Spanish companies dedicated 8,741 million euros to research and development (R&D) activities in 2019, which represents only 0.7% of Gross Domestic Product (GDP) and places the country far from a large part of its European partners . For example, in Germany 2.15% of its annual national wealth was dedicated to that purpose, while in France it was 1.44%.
In turn, at the State level, Spain spent a total of 15,572 million euros on R&D activities, which is 1.25% of GDP. Against this, the European average stood at 2.2%.
This is clear from a report presented a few dates ago by the Fedea Observatory, which is based on data from the INE’s R&D and Innovation surveys obtained in 2019 and published at the end of 2020. That is, this information still did not have taking into account the consequences of the covid 19 pandemic. In any case, its authors point out that the registered figures confirm that Spanish business R&D “resists international comparisons very poorly.”
This study, however, also confirms the slow recovery path of R&D and innovation indicators that had begun in 2015. The problem is that this progress has slowed down in the last year, with spending growing by only 4, 2% compared to 2018, which is almost two points less than during the two previous years.
Large public dependency
Likewise, the report shows that the distribution in Spain of the execution of R&D spending between the public and private sectors is different from the usual one in more advanced countries. The international objective is for one third to be carried out by the Administrations and the rest by companies. However, in Spain spending by public centers still has a lot of weight, accounting for 43.6% of this item compared to 56.4% contributed by companies.
This means that Spanish companies continue to have a significant deficit in their spending on R&D. To get an idea of the consequences of this distribution, while in Spain 62% of researchers are in public centers, in South Korea they are only 17% and in Japan they do not exceed 25%. Just over 11,000 Spanish companies had and implemented R&D plans in 2019. Most of them, just over 10,000, were SMEs: they had fewer than 250 employees.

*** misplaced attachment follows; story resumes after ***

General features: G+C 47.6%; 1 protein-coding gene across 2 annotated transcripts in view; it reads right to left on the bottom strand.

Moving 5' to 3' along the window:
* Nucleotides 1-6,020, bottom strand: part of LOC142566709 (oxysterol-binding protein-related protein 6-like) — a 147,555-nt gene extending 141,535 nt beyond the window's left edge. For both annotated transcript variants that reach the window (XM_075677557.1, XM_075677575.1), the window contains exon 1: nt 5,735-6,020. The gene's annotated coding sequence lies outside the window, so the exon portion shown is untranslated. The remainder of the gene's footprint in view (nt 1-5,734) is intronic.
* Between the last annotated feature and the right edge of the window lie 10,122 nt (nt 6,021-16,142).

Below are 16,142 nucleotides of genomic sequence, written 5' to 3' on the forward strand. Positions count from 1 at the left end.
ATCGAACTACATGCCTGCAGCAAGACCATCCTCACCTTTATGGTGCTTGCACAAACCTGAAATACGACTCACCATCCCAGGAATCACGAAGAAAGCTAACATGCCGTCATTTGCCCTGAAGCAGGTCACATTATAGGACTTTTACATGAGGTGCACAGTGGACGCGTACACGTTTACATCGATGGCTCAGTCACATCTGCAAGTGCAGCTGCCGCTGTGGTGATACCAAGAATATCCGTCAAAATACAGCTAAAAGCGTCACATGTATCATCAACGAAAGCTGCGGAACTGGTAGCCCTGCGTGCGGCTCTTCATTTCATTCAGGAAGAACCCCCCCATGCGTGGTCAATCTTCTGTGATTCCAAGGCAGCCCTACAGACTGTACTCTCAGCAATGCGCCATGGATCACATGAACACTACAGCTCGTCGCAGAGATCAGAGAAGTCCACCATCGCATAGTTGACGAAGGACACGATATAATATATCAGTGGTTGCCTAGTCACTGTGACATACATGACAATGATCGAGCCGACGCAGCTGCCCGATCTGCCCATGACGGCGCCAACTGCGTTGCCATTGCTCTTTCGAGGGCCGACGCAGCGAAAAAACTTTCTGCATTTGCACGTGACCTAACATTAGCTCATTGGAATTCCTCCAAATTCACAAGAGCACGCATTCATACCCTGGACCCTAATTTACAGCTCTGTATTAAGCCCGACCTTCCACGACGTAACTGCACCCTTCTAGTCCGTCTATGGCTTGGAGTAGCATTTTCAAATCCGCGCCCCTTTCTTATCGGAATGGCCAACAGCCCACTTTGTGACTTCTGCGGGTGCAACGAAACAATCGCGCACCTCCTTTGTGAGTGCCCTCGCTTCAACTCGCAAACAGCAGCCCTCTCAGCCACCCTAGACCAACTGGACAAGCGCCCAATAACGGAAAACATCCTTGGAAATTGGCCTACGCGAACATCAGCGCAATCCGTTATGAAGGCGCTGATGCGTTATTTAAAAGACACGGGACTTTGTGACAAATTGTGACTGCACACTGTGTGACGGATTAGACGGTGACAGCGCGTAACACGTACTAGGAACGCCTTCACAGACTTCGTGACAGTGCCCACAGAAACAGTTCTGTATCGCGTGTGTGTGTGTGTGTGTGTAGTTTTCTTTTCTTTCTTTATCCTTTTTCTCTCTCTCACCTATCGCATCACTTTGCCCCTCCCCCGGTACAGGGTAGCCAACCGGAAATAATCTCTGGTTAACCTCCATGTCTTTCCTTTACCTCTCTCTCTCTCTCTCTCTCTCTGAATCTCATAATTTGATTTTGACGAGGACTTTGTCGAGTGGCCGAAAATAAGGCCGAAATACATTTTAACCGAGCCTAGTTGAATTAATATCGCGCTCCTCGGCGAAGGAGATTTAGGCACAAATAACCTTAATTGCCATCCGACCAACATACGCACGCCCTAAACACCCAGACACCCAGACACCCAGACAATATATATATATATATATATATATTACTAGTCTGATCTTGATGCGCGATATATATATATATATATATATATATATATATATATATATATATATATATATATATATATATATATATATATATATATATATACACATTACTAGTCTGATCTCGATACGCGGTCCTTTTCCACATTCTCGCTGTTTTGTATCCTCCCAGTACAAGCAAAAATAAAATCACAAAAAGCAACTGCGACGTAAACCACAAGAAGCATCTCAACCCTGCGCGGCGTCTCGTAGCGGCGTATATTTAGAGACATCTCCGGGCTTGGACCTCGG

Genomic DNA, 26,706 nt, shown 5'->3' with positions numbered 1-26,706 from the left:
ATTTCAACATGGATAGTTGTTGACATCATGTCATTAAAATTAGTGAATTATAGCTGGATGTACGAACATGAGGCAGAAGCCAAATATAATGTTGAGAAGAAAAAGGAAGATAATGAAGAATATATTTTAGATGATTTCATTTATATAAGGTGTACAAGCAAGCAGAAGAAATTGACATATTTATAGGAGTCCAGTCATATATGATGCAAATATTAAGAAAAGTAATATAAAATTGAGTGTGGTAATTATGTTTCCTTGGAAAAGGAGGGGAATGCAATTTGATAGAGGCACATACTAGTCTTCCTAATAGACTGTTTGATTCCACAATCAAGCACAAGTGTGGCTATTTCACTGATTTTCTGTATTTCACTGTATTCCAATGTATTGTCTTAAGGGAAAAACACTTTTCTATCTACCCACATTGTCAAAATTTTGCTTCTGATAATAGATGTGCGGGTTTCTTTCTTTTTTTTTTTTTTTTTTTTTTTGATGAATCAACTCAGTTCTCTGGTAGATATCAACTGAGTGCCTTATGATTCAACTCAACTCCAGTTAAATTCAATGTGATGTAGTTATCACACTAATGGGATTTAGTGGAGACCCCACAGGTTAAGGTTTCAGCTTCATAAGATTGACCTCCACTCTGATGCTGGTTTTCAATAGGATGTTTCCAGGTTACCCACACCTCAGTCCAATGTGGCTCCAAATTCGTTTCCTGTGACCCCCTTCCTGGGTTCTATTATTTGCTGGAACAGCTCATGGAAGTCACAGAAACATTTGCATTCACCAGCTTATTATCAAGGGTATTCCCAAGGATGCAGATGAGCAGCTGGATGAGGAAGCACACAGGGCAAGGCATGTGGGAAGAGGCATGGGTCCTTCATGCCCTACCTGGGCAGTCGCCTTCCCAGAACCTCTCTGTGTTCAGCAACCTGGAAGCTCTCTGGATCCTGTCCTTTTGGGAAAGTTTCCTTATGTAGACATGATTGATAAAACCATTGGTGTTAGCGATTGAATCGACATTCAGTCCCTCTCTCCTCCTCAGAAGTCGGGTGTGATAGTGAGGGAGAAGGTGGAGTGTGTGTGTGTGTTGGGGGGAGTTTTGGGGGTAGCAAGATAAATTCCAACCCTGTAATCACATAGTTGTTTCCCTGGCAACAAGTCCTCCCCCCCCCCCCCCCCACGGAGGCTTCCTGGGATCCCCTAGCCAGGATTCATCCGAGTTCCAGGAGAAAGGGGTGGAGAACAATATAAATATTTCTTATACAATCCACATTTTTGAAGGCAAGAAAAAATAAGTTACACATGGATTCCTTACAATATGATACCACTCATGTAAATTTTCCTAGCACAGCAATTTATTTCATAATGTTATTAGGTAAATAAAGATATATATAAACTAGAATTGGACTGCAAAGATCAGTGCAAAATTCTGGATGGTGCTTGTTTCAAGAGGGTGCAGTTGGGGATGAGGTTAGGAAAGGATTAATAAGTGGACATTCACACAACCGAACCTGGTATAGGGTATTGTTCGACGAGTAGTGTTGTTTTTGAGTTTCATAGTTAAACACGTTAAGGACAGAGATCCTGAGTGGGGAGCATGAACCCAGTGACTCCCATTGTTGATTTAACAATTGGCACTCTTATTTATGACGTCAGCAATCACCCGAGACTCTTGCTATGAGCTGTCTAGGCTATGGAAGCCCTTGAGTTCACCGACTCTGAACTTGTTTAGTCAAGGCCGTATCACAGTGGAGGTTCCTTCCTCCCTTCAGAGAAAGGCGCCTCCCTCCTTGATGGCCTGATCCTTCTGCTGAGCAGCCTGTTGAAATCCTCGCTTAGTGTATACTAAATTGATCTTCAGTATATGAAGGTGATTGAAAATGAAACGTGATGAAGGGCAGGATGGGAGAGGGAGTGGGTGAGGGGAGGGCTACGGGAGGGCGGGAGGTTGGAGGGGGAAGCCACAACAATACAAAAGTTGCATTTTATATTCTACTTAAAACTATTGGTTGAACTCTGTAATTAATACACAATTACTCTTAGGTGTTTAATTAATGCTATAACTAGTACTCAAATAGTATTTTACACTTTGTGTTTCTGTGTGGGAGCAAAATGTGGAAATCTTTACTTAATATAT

In addition, almost 8,500 companies claim that R&D plans are in their organizations continuously. Industry, with almost 4,000 companies, and the service sector, with more than 4,500, are the most important in the task.
In this sense, the Fedea report recalls that the percentage of companies that declare themselves innovative in Spain has always been lower than in its main European partners. According to the 2014 Eurostat Community Innovation Survey (CIS), the percentage of innovative companies in Germany was already double that of Spanish at that time, it was one and a half times higher in France and 30% higher in Italy.
It is also highlighted in the 2019 analysis that Madrid, Catalonia, Andalusia and the Basque Country continue to account for the majority of Spanish R&D. Thus, 6 out of every 10 euros allocated to innovation were spent in these territories, which account for 53% of the population and 58% of GDP.
The postcovid world
Pending to know the impact that the economic crisis derived from this pandemic will have on investments in R&D, the authors of the report point out that, in the case of Spain, some negative and other positive consequences are already in sight. In this last field, from Fedea they maintain that the part of Spanish society that was aware of deindustrialization and also of the importance of the generation of assets in the field of science and technology has become even more evident.
For this reason, they consider that “it would be desirable” for both administrations and companies to echo this greater social sensitivity towards research. In addition, they are concerned that falls in GDP are always associated with lower investments, less collaboration between companies and more difficulties in attracting talent.